Yes, we think we’ve found the hottest dish in town. As shockingly, electrically, volcanically hot as anything we’ve ever put in our mouth. And pilgrim, we’ve stuffed a lot of hot peppers into this piehole in our day.
Before we get to our chili champ, a little pepper primer is in order. Capasicin is the active chemical component of chili peppers. It is an irritant to mammals and produces a burning sensation in whatever tissue it comes in contact with. Pepper plants probably produce this off-putting present as protection against predators, i.e., animals and fungi that might want to eat them. Capsaicin collects in quantity in the seeds and the placental tissue surrounding them. That is why you are told to “scrape the seeds” out of various peppers before you use them, as a way of muting the effect. Amazingly, no matter how much pain a pepper produces, there are no ill effects to the human body from eating them. (Except what you might experience the next day.)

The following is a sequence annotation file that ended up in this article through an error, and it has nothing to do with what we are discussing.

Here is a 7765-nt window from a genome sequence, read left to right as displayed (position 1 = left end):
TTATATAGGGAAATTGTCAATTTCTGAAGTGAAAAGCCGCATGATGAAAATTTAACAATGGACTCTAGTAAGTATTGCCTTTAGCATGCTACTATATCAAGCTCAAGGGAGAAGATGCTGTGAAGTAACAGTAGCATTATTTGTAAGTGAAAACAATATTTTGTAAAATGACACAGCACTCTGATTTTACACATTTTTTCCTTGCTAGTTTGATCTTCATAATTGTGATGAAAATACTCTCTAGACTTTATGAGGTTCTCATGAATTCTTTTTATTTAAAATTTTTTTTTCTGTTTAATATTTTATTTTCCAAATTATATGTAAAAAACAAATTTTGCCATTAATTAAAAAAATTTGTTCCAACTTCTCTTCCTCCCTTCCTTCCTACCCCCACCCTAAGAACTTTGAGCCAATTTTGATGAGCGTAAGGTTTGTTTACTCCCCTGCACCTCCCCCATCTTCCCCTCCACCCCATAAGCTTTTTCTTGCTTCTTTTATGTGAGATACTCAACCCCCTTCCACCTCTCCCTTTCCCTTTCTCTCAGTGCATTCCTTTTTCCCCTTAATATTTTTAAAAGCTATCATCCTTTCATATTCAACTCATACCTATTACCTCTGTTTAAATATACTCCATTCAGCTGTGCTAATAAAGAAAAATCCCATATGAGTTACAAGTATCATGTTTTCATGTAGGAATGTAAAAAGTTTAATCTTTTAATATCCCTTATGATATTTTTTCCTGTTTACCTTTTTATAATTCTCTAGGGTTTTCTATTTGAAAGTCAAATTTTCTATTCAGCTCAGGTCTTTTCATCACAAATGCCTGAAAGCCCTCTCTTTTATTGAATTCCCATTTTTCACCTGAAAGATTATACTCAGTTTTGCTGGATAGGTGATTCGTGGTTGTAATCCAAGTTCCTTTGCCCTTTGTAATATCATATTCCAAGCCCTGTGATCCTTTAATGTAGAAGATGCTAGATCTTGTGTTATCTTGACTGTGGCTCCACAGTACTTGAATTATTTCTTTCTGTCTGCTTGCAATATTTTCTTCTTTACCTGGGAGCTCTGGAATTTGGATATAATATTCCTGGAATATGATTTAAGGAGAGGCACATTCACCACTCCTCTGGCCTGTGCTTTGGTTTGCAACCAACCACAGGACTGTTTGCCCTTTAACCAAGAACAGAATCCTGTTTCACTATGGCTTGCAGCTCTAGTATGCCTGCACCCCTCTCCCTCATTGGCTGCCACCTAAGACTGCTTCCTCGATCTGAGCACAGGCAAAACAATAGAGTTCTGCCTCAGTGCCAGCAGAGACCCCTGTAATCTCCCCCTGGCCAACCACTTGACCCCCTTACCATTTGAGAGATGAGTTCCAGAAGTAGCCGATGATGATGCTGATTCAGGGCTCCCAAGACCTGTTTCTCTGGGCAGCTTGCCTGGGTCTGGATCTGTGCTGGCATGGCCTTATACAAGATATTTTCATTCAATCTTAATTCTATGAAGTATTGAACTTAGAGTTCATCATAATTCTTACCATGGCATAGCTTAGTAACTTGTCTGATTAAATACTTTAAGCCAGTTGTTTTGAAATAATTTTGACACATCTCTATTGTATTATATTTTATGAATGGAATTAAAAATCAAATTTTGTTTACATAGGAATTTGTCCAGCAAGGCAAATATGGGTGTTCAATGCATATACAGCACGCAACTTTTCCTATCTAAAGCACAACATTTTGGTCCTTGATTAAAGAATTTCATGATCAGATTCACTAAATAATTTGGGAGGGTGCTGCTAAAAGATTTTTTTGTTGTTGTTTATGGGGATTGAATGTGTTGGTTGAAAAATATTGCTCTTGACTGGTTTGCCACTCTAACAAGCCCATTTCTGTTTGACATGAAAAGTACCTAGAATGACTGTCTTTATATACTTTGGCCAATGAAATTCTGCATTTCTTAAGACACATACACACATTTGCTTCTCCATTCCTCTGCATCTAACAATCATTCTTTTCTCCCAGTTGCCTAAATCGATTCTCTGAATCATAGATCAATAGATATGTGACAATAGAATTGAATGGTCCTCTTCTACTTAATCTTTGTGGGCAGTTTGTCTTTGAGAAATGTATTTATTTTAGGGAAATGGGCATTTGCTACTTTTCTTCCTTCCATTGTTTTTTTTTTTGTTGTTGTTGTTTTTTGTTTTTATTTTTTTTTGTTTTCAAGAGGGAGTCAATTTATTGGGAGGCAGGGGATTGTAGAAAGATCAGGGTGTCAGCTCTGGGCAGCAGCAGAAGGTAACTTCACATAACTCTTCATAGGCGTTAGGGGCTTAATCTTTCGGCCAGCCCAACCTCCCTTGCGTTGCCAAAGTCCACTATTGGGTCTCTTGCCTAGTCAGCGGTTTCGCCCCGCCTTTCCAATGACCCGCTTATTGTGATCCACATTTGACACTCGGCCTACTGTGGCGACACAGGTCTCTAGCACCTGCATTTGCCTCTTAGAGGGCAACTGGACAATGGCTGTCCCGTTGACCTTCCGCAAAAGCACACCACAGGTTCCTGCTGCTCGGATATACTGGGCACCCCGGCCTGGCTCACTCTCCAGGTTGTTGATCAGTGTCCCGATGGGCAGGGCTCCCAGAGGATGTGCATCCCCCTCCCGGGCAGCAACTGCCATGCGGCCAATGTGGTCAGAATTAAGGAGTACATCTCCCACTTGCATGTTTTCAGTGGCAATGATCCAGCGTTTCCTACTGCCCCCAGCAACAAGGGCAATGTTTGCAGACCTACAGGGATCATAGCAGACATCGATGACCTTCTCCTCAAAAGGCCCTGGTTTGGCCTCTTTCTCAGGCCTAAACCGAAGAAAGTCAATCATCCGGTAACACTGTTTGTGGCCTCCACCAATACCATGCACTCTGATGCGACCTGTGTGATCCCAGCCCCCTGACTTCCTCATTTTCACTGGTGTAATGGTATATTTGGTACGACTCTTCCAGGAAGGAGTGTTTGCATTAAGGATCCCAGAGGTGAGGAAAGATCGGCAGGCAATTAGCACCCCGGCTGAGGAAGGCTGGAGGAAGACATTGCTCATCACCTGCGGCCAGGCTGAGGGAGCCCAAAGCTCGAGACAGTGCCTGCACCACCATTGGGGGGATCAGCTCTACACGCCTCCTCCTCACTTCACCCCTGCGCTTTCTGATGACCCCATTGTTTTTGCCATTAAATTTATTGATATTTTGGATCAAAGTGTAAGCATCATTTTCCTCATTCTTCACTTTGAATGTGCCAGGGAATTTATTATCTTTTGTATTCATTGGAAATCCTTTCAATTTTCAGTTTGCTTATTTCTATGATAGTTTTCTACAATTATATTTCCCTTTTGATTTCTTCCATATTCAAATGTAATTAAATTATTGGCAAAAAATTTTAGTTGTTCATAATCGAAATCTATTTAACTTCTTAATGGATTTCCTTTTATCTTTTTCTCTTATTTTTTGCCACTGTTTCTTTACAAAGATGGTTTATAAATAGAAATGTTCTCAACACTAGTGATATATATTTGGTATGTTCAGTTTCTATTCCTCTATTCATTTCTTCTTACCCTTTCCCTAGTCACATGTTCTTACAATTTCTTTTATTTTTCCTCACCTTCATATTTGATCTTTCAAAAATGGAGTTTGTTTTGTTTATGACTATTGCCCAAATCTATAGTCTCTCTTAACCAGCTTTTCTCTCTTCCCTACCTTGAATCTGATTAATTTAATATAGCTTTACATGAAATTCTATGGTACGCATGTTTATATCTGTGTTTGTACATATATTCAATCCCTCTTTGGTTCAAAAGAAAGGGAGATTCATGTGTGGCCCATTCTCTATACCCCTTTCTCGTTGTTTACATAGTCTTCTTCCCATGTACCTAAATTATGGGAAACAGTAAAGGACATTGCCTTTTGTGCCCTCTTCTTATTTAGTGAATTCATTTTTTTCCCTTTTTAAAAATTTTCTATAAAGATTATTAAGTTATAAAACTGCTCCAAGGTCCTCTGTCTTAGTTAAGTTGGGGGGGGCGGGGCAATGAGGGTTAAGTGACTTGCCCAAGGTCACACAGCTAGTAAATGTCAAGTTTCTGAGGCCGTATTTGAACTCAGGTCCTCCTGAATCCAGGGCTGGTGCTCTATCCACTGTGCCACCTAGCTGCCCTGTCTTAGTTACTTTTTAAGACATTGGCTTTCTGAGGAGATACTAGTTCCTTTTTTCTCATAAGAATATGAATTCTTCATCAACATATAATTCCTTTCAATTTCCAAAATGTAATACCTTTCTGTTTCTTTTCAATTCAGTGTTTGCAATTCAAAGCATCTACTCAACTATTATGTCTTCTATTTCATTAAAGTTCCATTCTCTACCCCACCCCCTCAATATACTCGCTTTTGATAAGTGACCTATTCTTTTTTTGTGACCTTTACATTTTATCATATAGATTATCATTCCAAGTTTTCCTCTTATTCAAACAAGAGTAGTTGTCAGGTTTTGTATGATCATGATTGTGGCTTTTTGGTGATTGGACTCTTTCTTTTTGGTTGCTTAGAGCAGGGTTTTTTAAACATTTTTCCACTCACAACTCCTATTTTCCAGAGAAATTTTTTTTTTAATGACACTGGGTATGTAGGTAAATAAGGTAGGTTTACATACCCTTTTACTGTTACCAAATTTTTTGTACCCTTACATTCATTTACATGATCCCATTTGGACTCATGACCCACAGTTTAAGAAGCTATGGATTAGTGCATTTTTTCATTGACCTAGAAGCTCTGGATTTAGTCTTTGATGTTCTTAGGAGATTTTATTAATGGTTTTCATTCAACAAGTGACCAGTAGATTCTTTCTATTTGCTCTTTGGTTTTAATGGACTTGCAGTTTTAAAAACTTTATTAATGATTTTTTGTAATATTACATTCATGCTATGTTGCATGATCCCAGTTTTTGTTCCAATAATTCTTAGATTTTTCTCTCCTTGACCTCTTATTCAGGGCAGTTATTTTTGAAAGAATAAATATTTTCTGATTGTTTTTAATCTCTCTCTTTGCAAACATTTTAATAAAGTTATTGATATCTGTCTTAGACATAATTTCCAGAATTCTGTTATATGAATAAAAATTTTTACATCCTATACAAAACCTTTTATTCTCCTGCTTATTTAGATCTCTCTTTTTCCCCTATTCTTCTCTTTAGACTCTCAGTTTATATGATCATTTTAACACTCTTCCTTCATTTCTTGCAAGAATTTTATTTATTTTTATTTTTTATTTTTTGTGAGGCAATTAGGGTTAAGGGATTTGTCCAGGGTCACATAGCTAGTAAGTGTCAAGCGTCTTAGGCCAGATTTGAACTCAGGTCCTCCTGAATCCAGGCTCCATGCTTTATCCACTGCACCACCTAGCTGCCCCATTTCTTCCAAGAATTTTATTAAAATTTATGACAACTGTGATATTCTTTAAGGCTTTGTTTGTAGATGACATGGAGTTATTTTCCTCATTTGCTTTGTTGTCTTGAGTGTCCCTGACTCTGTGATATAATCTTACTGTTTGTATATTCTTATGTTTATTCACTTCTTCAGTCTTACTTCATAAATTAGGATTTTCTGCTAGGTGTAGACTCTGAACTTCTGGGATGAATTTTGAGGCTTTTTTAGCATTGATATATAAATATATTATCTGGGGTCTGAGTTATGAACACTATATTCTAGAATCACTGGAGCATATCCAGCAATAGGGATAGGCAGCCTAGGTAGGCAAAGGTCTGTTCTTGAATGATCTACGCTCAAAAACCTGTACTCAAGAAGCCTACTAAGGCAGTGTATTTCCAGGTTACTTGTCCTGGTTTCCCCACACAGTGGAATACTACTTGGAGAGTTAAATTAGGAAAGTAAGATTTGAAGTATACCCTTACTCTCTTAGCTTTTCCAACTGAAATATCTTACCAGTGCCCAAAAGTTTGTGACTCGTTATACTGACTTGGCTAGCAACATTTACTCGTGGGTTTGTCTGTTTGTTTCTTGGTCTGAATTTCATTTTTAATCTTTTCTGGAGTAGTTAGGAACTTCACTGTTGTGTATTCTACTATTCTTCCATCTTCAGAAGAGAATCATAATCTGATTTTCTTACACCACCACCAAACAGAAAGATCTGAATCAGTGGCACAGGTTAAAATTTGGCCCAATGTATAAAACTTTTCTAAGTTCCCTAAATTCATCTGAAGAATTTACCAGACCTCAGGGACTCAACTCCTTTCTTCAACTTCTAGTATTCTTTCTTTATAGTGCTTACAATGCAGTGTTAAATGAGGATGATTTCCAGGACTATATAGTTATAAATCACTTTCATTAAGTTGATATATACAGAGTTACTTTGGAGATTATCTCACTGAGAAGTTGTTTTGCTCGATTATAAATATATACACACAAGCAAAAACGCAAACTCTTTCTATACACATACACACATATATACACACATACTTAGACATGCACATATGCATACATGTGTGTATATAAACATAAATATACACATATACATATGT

The “Naked Shrimp” dish at Ocha Thai (Gung Che Num Pa) is made with freshly ground Thai birds eye chili peppers. The chefs do not scrape the seeds. Instead, they pound these devils into a paste with mint, garlic, fish sauce and onions, and festoon the raw crustaceans with the mixture. You pick up the shrimp by the tail and take it whole, as it drips with a dollop of chilies. The effect (that takes about 15 seconds to set in) is one of having an electric, hallucinogenic shock sent through your nervous system — a jolt that gives way to a searing heat that threatens not to leave for a week. After a minute or so panic sets in — a fear that the entirety of your mouth has been irreversibly seared by an oily, unctuous flame that has permanently attached itself to the sides of your tongue.
Only the jolokia ghost pepper at Mint Indian Bistro comes close to this level of heat. The difference being, the jolokia (at over a million Scoville Units) obliterates all taste sensation, these birds eye bad boys (checking in at 350,000 Scoville Units), actually enhance what you’re eating. (By way of comparison, the jalapeno rates a mere 2,500-5,000 Scoville Units.)